“Culture is about human nature, and people who love food and fragrance are acutely aware of the connection between the senses and memory.” So writes Michelle Knell Kydd on her exquisite blog Glass Petal Smoke, dedicated to the olfactory and taste senses. Here she introduces us to osmanthus, the dried blossoms of which "are redolent of apricot, lemon and blonde leather" and uses it to infuse sugar for cakes.
She has devised a questionnaire about the sense of smell which really does make you think a little deeper. Michelle is collecting responses, so if this appeals to you, do feel free to send her yours. You’ll see how it works by clicking on this link to Glass Petal Smoke. Here, just for fun, are my responses:
What does your sense of smell mean to you?
It adds the final layer of sensory experience, whether you are travelling on the
metro, or cooking a lamb tagine full of spices. Imagine walking around a garden and not being able to smell the mineral earth of early spring, or the sudden sweet perfume of a daphne or narcissus. I agree with Michelle that the sense of smell is a memory trigger like no other. Paris
What are some of your strongest scent memories?
When I was quite young, my family went to live in
. The vibrant colours and sense of the exotic in China Peking, as it was then, coincided with the age at which I really became aware of my surroundings. The gardens in front of where we lived were full of orange marigolds and every time I smell their sharp, sweet pepperiness, I am five years old again. There was a shop not far away that sold toys and dolls in silk clothes, silk figures in boxes and sandalwood fans. I still have some of these, and they have kept their scent to an extraordinary degree. If I ever come across them, as soon as the box is opened, I am remembering seeing them for the first time.
What are some of your favorite smells in nature, cooking, your environment?
I love the scent of flowers: lilies, the heliotrope, nicotiana, and the dark red cosmos that smells of rich chocolate. Pine trees after rain. Rosemary and thyme growing wild on sunny slopes. Dried Herbes de Provence frying with onion. And wood burning: sweet fallen branches from the fig trees and logs from a dead olive and cherry; bonfires in the evening; fireworks; even the striking and snuffing of a match is delicious.
Do you have any favorite smells that are considered strange?
Old books have a slight mustiness, almost like incense. It’s the perfume of my days as a student, in the library of a
college, the atmosphere of rooms containing rare manuscipts and ancient tomes. That scent can be powerful in secondhand bookshops, too. It used to be exacerbated by damp cellars in junk shops we used to haunt in Greenwich down by the Thames when Rob and I were renovating out first flat in south London together, but it still carries the scent of the old about to be rediscovered. Cambridge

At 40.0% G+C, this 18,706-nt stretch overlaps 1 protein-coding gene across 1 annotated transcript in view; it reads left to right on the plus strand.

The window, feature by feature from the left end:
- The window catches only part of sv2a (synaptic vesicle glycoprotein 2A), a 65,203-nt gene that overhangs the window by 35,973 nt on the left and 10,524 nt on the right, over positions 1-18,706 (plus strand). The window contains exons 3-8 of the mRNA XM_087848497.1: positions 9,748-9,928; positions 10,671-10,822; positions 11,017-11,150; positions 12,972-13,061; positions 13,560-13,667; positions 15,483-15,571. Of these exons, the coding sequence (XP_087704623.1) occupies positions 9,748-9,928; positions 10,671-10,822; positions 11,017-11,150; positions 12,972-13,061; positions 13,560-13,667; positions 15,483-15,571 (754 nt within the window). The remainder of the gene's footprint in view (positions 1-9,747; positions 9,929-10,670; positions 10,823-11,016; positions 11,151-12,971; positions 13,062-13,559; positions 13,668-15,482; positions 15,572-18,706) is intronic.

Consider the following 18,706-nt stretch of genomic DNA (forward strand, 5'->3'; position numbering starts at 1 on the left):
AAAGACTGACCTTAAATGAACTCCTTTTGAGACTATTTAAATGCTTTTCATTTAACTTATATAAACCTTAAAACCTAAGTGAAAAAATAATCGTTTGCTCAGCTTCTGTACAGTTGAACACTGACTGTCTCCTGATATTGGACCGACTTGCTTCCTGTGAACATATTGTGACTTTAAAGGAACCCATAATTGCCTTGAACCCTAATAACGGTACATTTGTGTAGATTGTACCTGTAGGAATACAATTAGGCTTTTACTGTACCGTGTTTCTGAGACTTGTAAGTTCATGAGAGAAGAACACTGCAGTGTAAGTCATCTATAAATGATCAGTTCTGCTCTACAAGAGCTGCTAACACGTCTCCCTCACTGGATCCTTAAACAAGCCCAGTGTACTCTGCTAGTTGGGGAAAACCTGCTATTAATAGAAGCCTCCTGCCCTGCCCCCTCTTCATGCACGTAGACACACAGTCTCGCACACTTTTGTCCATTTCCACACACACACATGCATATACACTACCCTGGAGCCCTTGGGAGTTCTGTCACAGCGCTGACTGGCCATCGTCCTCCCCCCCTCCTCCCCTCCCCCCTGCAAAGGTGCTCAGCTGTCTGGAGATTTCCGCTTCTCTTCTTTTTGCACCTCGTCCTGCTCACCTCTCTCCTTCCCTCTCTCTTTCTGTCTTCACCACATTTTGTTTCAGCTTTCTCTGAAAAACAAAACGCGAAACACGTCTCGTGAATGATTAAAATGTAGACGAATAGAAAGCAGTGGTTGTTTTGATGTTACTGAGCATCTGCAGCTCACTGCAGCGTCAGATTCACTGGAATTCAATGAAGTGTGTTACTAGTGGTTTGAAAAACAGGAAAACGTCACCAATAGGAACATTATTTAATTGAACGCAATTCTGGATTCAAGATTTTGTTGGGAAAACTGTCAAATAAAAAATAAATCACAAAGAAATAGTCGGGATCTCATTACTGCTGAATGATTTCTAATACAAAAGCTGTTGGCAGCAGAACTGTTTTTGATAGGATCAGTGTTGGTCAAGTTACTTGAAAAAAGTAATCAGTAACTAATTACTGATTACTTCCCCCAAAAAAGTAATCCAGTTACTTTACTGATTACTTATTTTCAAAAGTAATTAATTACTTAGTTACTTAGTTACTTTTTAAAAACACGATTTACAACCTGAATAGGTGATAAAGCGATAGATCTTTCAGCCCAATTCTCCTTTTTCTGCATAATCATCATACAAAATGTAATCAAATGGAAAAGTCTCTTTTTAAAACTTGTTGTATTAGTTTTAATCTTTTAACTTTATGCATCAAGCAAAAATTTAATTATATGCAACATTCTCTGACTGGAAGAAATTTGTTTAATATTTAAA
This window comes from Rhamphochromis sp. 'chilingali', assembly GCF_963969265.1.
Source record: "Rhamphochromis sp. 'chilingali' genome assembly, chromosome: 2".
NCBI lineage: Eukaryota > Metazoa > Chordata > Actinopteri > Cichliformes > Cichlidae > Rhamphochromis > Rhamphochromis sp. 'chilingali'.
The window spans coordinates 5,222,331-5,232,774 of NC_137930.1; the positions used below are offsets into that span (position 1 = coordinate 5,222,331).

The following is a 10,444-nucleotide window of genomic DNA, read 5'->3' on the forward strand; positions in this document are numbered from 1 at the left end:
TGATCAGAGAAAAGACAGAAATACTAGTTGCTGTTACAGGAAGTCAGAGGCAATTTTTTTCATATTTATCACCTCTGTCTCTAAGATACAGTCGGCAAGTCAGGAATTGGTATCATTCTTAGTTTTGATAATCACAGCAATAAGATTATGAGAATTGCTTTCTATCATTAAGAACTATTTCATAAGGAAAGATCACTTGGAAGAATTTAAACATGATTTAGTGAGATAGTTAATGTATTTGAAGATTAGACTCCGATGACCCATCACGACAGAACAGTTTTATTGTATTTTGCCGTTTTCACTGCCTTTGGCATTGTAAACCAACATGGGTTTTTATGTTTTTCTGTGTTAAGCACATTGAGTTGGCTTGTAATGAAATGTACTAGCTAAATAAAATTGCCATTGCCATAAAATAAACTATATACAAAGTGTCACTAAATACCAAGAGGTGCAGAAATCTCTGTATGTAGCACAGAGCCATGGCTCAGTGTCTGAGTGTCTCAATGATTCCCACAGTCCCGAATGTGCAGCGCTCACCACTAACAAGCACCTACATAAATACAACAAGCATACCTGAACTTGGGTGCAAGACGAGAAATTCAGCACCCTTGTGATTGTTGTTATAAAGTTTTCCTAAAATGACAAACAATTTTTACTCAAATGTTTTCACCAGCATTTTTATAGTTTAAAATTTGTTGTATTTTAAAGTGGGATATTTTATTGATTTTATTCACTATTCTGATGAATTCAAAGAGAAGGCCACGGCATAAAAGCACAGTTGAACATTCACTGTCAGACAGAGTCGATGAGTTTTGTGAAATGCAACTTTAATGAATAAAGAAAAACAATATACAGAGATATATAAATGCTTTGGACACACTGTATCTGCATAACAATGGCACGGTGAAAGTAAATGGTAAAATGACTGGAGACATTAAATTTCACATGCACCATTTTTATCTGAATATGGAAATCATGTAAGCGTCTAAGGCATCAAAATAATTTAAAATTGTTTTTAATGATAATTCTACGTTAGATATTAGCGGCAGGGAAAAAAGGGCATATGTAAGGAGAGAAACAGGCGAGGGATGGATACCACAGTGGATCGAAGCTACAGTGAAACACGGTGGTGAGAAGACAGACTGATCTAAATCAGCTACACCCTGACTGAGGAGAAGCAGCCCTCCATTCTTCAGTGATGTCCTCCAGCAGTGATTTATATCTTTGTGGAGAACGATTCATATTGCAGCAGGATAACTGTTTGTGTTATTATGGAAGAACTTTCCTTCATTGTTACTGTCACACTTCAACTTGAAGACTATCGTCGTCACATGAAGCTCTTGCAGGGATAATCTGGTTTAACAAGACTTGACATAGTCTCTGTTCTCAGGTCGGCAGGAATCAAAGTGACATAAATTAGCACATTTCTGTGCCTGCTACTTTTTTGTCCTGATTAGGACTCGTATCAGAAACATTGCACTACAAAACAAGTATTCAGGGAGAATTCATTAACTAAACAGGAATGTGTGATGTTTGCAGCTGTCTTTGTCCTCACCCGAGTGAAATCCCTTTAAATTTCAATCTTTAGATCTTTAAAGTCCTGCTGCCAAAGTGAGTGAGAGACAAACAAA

Describe one or more of your favorite cooking smells.
Baking: any biscuits or cakes. And also toffee apples, though in my experience they always smell wonderful, but are a disappointment to eat.
What smells do you most dislike?
Cigarette smoke (though I don’t mind cigar or pipe tobacco), oil and petrol, bad drains, old fishbones, and mice.
What smell did you first dislike, but learned to love?
French cigarettes - Gauloises, but they don't smell the same as they did when I was a teenager and the boys who smoked them were cooler than anyone in England. I've noticed that today's Gauloises and Gitanes have lost that rich, honeyed tobacco aroma and become almost as unbearable as Silk Cut.
What mundane smells inspire you?
Leather: the inside of old satchels and bags. The other day I came across a small leather shoulder bag I bought in
Crete, many years ago on my first holiday abroad with friends. It’s a cheap, rough thing – but oh, the perfume of new independence mingled with anxiety!
What scent never fails to take you back in time and why?
I have a whole library of perfumes that will take me to almost any given year! From the Chloe I wore as a seventeen-year-old, to the perfume I wore as a designer-suited journalist in
: Diva by Ungaro, and which remains a great confidence-giver. London
What scents do you associate with memories of loved ones?
That would be the smell of houses, the unique alchemy produced by lingering cleaning polishes and cooking and perfume of the people who live there.
What fragrances remind you of growing up?
The strawberries that grew in every garden and field in the village in
Luxembourg where I lived as a child (two countries after – we got around). English sweet shops, fuggy with a combination of Fry’s peppermint chocolate and comics. Germolene, the disgusting pink ointment for cuts and grazes. And TCP for teenage spots: one of the vilest and most lingering pongs known to man. China
What fragrance(s) remind you of the places you visited on vacation?
An endless list… I’ll just pick Youth Dew, a whiff of which takes me right back to
, where I used to spend my university vacations with my parents, who were living there by then. Singapore
Describe a piece of sensory literature that is very magical for you.
Perfume by Patrick Suskind has one of the best openings I have ever read. It opens with a sensory bang, full of rotting cabbage and other stenches. And Prospero’s Cell by Lawrence Durrell, which is a glorious evocation of
Corfu in the 1930s and a treasury of visual riches.